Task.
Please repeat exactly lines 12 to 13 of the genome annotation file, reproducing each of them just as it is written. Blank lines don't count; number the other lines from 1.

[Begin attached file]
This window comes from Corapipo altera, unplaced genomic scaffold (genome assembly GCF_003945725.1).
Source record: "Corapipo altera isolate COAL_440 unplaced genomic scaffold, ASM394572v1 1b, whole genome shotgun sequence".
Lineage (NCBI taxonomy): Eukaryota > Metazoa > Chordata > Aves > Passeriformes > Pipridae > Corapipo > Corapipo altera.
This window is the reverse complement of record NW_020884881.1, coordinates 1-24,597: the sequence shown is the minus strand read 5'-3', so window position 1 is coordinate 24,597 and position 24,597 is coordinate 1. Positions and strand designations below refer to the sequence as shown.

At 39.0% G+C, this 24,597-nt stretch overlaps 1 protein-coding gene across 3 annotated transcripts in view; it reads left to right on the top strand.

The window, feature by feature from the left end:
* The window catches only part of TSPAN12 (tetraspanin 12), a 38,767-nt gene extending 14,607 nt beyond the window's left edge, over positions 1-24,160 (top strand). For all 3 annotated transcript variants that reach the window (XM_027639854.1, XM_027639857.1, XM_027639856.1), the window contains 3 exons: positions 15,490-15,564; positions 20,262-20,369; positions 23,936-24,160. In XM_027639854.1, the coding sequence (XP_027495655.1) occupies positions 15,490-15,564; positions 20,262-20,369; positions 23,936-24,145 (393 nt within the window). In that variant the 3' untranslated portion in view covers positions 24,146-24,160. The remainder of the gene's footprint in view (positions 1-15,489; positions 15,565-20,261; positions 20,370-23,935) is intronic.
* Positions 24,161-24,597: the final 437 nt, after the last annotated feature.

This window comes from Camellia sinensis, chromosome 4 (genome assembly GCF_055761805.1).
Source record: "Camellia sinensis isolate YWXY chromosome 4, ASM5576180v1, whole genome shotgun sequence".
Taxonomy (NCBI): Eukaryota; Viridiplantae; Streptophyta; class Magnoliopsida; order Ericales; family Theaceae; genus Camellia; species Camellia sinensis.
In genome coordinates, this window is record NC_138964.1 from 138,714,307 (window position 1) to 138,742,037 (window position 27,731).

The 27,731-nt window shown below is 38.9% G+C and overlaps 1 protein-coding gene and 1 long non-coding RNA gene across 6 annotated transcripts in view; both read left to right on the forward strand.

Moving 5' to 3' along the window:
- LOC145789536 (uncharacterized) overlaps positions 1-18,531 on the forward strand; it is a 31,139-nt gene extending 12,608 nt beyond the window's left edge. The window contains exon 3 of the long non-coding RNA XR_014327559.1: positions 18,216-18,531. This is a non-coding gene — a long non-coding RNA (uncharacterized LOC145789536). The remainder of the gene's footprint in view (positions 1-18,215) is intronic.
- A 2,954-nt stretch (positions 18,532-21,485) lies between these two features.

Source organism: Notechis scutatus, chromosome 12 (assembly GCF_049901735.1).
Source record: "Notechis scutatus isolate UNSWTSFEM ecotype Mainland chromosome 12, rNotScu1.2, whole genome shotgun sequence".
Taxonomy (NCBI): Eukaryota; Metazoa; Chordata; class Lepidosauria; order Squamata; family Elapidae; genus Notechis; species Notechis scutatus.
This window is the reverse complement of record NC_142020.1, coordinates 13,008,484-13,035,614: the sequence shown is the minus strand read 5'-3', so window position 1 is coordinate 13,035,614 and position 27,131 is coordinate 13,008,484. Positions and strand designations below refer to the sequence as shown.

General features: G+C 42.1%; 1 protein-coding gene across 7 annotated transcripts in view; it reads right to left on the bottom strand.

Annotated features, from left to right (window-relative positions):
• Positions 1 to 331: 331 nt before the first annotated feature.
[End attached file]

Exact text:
In genome coordinates, this window is record NC_138964.1 from 138,714,307 (window position 1) to 138,742,037 (window position 27,731).

The 27,731-nt window shown below is 38.9% G+C and overlaps 1 protein-coding gene and 1 long non-coding RNA gene across 6 annotated transcripts in view; both read left to right on the forward strand.